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Am J Hum Genet. 2001 Mar;68(3):627-41.

Analyses of the effects that disease-causing missense mutations have on the structure and function of the winged-helix protein FOXC1.

Author information

1
Department of Medical Genetics, University of Alberta, Edmonton, Alberta, T6G 2H7, Canada.

Abstract

Five missense mutations of the winged-helix FOXC1 transcription factor, found in patients with Axenfeld-Rieger (AR) malformations, were investigated for their effects on FOXC1 structure and function. Molecular modeling of the FOXC1 forkhead domain predicted that the missense mutations did not alter FOXC1 structure. Biochemical analyses indicated that, whereas all mutant proteins correctly localize to the cell nucleus, the I87M mutation reduced FOXC1-protein levels. DNA-binding experiments revealed that, although the S82T and S131L mutations decreased DNA binding, the F112S and I126M mutations did not. However, the F112S and I126M mutations decrease the transactivation ability of FOXC1. All the FOXC1 mutations had the net effect of reducing FOXC1 transactivation ability. These results indicate that the FOXC1 forkhead domain contains separable DNA-binding and transactivation functions. In addition, these findings demonstrate that reduced stability, DNA binding, or transactivation, all causing a decrease in the ability of FOXC1 to transactivate genes, can underlie AR malformations.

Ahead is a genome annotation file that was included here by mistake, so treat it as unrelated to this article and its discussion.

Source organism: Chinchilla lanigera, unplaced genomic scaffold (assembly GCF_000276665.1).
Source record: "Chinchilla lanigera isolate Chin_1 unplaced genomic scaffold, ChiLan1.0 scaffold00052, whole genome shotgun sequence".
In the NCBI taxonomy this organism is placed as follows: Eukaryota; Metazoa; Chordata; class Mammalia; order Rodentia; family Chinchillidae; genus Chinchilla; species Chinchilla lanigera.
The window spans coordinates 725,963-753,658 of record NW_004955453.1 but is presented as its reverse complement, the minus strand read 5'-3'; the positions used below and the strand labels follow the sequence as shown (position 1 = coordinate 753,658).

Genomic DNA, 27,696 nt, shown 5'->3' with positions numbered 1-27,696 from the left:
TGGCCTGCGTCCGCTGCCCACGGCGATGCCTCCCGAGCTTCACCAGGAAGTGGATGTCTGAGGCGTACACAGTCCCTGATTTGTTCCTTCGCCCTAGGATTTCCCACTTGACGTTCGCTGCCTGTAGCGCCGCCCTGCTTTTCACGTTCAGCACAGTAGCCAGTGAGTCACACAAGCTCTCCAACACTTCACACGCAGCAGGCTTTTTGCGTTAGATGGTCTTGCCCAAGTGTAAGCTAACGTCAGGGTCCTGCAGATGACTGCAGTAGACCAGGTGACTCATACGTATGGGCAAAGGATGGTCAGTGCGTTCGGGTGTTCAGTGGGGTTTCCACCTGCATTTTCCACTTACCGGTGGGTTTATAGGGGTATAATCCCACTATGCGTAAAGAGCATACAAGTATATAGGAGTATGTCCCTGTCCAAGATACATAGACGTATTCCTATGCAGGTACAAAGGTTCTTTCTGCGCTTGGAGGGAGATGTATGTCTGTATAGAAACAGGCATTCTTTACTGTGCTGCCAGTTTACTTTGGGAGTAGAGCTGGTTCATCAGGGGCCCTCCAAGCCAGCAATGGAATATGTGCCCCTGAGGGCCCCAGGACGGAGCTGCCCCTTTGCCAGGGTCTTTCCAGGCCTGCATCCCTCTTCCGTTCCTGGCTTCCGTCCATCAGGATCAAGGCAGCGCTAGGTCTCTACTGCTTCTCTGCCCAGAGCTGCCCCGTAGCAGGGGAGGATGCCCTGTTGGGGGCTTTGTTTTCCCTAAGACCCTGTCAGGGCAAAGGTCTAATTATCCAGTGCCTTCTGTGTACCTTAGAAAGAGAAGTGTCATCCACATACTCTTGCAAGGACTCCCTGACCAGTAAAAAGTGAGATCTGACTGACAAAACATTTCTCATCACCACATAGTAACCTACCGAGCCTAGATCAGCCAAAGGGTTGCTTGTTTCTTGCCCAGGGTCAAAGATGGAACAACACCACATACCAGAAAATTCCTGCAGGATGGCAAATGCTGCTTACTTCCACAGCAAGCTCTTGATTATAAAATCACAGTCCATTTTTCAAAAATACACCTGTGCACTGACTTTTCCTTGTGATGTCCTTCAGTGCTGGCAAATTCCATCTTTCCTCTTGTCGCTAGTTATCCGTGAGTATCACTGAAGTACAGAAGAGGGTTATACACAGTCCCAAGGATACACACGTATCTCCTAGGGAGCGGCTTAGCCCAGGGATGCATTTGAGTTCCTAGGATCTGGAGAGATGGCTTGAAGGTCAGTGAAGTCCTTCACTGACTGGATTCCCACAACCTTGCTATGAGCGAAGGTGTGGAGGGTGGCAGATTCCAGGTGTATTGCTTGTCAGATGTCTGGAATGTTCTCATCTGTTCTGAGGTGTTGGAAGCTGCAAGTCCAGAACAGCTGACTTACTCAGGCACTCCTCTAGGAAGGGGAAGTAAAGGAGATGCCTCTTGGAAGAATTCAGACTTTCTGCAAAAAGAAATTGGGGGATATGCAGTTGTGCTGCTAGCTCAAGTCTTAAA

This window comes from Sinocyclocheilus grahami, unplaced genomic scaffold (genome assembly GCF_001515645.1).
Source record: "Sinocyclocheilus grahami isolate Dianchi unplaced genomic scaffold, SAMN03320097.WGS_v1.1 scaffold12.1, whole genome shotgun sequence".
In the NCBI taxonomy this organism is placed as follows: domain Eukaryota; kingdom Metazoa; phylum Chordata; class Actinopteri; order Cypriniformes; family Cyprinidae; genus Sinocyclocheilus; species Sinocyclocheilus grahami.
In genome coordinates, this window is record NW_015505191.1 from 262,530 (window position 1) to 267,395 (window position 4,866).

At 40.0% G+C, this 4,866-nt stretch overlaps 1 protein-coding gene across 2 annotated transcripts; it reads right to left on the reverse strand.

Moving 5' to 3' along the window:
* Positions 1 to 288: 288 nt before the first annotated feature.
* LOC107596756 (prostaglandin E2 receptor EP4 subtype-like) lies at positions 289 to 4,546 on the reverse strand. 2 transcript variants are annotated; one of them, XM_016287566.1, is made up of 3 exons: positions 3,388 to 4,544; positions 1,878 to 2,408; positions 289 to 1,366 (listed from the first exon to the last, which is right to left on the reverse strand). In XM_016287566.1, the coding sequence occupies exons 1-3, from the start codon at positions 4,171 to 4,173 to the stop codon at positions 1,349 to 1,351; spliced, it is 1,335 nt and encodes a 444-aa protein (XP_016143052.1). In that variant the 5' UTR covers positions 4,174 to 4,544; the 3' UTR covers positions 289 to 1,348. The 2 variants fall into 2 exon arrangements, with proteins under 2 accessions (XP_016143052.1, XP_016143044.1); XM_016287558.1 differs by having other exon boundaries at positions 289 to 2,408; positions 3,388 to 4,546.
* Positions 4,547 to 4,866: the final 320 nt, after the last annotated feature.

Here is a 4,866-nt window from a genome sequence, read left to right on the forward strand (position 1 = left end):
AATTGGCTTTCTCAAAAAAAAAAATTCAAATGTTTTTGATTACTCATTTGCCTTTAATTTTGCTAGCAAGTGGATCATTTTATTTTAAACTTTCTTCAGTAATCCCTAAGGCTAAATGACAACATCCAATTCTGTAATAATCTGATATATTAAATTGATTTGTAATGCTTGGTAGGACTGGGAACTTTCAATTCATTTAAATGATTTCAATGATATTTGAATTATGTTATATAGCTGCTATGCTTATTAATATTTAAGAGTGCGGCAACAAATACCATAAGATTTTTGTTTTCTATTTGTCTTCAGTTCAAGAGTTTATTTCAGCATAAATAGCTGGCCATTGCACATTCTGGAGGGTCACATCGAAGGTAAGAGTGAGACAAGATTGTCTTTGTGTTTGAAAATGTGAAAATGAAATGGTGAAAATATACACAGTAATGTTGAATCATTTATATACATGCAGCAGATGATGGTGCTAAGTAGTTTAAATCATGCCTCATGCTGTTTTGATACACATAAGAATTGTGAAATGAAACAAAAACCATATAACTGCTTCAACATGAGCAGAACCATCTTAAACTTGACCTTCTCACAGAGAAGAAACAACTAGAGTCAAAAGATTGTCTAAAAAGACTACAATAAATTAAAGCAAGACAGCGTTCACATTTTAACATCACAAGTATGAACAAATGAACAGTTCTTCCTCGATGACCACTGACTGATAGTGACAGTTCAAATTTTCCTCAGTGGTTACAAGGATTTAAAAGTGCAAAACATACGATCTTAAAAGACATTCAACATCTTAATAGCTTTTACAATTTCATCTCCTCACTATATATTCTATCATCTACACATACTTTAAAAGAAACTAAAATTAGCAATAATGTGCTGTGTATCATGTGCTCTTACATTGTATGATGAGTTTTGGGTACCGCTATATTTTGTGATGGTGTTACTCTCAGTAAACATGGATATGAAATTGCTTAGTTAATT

PMID:
11179011
PMCID:
PMC1274476
DOI:
10.1086/318792
[Indexed for MEDLINE]
Free PMC Article

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